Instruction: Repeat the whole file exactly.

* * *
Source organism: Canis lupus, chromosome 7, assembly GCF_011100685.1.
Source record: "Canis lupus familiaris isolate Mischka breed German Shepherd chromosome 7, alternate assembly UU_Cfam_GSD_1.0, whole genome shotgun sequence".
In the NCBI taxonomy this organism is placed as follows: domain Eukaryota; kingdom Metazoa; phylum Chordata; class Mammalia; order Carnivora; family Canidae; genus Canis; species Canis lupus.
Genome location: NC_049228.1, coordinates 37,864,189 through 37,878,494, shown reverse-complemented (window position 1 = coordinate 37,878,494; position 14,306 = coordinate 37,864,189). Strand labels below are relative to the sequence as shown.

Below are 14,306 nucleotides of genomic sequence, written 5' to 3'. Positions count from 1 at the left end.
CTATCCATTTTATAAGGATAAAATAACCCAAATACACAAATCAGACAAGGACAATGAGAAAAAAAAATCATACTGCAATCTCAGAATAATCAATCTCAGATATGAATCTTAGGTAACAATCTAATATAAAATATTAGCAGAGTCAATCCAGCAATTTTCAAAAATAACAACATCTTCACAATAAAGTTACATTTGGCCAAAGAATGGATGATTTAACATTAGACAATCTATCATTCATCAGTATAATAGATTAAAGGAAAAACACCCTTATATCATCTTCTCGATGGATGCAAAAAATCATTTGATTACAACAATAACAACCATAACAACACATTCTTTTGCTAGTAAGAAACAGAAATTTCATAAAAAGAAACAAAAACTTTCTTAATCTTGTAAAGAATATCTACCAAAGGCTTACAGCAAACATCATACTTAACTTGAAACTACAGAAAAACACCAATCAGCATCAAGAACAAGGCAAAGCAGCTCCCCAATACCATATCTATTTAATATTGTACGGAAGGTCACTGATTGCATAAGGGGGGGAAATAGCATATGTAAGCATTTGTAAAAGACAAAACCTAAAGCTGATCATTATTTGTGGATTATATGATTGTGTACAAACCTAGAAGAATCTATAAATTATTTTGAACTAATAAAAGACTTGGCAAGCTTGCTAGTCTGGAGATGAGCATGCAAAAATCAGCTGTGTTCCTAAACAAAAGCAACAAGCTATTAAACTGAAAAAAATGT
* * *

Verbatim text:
Source organism: Canis lupus, chromosome 7, assembly GCF_011100685.1.
Source record: "Canis lupus familiaris isolate Mischka breed German Shepherd chromosome 7, alternate assembly UU_Cfam_GSD_1.0, whole genome shotgun sequence".
In the NCBI taxonomy this organism is placed as follows: domain Eukaryota; kingdom Metazoa; phylum Chordata; class Mammalia; order Carnivora; family Canidae; genus Canis; species Canis lupus.
Genome location: NC_049228.1, coordinates 37,864,189 through 37,878,494, shown reverse-complemented (window position 1 = coordinate 37,878,494; position 14,306 = coordinate 37,864,189). Strand labels below are relative to the sequence as shown.

Below are 14,306 nucleotides of genomic sequence, written 5' to 3'. Positions count from 1 at the left end.
CTATCCATTTTATAAGGATAAAATAACCCAAATACACAAATCAGACAAGGACAATGAGAAAAAAAAATCATACTGCAATCTCAGAATAATCAATCTCAGATATGAATCTTAGGTAACAATCTAATATAAAATATTAGCAGAGTCAATCCAGCAATTTTCAAAAATAACAACATCTTCACAATAAAGTTACATTTGGCCAAAGAATGGATGATTTAACATTAGACAATCTATCATTCATCAGTATAATAGATTAAAGGAAAAACACCCTTATATCATCTTCTCGATGGATGCAAAAAATCATTTGATTACAACAATAACAACCATAACAACACATTCTTTTGCTAGTAAGAAACAGAAATTTCATAAAAAGAAACAAAAACTTTCTTAATCTTGTAAAGAATATCTACCAAAGGCTTACAGCAAACATCATACTTAACTTGAAACTACAGAAAAACACCAATCAGCATCAAGAACAAGGCAAAGCAGCTCCCCAATACCATATCTATTTAATATTGTACGGAAGGTCACTGATTGCATAAGGGGGGGAAATAGCATATGTAAGCATTTGTAAAAGACAAAACCTAAAGCTGATCATTATTTGTGGATTATATGATTGTGTACAAACCTAGAAGAATCTATAAATTATTTTGAACTAATAAAAGACTTGGCAAGCTTGCTAGTCTGGAGATGAGCATGCAAAAATCAGCTGTGTTCCTAAACAAAAGCAACAAGCTATTAAACTGAAAAAAATGT